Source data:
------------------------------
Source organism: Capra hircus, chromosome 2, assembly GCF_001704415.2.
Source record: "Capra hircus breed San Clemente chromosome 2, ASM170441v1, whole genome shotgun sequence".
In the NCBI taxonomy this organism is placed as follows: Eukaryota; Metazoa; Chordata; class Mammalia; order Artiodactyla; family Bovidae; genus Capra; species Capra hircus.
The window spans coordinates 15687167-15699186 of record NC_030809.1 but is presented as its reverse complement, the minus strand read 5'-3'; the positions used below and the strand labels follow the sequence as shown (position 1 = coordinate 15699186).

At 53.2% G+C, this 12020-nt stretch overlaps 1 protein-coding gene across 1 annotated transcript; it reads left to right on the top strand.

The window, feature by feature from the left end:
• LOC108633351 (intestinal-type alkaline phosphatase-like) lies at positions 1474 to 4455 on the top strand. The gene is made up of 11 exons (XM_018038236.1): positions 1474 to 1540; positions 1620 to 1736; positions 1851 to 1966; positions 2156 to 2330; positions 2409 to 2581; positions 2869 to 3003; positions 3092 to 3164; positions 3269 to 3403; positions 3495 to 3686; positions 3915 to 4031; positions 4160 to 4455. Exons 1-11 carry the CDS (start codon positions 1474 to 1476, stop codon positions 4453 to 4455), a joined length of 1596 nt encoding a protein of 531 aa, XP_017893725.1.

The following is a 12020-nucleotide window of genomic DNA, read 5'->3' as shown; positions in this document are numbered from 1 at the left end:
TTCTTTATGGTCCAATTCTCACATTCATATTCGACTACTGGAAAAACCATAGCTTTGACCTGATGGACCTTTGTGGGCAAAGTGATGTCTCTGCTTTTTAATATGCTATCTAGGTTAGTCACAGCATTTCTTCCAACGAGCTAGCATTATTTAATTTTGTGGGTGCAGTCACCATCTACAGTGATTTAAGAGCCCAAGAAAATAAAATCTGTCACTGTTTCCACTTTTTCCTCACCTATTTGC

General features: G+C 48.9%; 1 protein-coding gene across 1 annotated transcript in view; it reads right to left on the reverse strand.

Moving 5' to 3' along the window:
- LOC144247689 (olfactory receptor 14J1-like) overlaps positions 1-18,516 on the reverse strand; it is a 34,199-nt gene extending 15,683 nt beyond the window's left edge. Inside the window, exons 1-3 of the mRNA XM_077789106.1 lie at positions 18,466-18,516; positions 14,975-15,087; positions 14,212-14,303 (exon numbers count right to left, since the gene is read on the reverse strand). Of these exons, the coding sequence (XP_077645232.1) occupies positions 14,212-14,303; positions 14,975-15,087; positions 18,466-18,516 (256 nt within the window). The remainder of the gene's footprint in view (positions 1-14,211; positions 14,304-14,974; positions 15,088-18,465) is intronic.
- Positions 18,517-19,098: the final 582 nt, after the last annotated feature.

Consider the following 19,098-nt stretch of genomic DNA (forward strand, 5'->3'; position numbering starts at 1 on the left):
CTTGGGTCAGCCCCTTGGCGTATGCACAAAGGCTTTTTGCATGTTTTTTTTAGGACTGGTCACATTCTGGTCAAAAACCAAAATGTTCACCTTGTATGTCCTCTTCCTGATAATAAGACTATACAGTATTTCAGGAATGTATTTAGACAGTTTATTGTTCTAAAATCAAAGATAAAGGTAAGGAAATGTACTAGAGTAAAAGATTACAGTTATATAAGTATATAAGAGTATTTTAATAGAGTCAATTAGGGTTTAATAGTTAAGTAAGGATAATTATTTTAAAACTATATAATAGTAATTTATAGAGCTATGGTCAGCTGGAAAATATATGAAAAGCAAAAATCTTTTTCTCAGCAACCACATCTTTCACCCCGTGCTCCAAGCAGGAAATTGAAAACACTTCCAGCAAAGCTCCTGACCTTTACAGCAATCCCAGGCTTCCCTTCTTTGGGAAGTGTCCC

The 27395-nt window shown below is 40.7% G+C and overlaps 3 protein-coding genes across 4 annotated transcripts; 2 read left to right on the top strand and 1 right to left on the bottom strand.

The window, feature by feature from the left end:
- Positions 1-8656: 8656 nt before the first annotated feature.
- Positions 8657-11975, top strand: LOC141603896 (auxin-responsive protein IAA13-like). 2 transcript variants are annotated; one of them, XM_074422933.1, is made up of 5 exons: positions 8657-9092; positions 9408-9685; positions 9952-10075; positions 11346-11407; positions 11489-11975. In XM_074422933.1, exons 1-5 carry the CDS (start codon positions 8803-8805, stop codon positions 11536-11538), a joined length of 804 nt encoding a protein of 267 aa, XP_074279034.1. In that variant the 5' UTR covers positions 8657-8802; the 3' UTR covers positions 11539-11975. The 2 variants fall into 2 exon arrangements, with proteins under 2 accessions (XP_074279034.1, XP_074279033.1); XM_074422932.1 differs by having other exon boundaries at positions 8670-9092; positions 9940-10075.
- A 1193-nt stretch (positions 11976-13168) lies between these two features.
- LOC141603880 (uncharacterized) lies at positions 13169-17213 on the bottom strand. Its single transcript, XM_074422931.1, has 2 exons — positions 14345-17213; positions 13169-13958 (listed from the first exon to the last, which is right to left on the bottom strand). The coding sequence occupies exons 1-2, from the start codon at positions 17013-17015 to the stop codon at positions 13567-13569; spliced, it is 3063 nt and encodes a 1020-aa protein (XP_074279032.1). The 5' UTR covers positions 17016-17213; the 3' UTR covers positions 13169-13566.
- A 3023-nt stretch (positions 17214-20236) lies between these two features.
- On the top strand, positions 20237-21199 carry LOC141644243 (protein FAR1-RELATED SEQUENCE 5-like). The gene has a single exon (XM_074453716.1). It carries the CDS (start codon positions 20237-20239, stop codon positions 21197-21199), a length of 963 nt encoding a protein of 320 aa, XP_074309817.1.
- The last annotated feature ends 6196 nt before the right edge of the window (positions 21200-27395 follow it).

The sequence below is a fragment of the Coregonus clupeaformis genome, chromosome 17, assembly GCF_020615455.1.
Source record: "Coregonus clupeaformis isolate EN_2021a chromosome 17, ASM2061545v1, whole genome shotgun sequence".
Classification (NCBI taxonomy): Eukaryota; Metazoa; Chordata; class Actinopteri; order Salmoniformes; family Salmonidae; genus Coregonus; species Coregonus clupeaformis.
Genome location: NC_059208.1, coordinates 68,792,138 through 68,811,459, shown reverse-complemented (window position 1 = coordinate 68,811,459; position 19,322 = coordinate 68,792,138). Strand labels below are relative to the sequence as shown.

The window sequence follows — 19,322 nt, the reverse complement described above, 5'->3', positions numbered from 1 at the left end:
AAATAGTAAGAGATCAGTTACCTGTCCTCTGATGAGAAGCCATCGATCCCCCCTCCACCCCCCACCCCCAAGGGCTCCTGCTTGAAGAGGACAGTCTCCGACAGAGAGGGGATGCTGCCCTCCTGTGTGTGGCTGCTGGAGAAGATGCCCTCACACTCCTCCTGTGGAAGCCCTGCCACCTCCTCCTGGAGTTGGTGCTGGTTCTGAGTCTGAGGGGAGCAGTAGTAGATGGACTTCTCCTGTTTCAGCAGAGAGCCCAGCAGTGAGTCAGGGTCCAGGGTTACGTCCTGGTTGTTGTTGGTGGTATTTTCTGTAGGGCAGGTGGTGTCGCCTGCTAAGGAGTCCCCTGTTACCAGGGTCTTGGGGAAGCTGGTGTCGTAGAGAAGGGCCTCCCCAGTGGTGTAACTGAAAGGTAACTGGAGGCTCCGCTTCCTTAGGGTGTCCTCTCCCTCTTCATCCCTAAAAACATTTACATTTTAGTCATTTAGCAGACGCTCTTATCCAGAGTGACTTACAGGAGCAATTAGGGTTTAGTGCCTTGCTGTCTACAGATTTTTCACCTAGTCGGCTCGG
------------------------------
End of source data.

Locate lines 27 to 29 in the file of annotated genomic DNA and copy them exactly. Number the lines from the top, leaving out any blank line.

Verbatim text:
Classification (NCBI taxonomy): Eukaryota; Metazoa; Chordata; class Actinopteri; order Salmoniformes; family Salmonidae; genus Coregonus; species Coregonus clupeaformis.
Genome location: NC_059208.1, coordinates 68,792,138 through 68,811,459, shown reverse-complemented (window position 1 = coordinate 68,811,459; position 19,322 = coordinate 68,792,138). Strand labels below are relative to the sequence as shown.

The window sequence follows — 19,322 nt, the reverse complement described above, 5'->3', positions numbered from 1 at the left end: